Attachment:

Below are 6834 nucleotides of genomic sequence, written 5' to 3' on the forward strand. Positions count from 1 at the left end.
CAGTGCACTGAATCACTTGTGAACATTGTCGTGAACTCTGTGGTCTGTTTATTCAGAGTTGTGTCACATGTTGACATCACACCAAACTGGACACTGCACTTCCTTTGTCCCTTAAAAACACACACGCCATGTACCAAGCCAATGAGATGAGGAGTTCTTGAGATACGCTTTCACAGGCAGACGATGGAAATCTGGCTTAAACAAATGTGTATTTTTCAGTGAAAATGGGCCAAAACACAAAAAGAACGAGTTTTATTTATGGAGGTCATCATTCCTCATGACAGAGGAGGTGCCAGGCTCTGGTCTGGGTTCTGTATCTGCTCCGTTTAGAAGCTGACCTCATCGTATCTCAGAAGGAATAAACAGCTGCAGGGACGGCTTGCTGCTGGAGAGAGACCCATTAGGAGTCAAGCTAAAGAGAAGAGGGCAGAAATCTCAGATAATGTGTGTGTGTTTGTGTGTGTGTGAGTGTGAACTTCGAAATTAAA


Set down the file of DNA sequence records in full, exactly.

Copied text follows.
Below are 6834 nucleotides of genomic sequence, written 5' to 3' on the forward strand. Positions count from 1 at the left end.
CAGTGCACTGAATCACTTGTGAACATTGTCGTGAACTCTGTGGTCTGTTTATTCAGAGTTGTGTCACATGTTGACATCACACCAAACTGGACACTGCACTTCCTTTGTCCCTTAAAAACACACACGCCATGTACCAAGCCAATGAGATGAGGAGTTCTTGAGATACGCTTTCACAGGCAGACGATGGAAATCTGGCTTAAACAAATGTGTATTTTTCAGTGAAAATGGGCCAAAACACAAAAAGAACGAGTTTTATTTATGGAGGTCATCATTCCTCATGACAGAGGAGGTGCCAGGCTCTGGTCTGGGTTCTGTATCTGCTCCGTTTAGAAGCTGACCTCATCGTATCTCAGAAGGAATAAACAGCTGCAGGGACGGCTTGCTGCTGGAGAGAGACCCATTAGGAGTCAAGCTAAAGAGAAGAGGGCAGAAATCTCAGATAATGTGTGTGTGTTTGTGTGTGTGTGAGTGTGAACTTCGAAATTAAA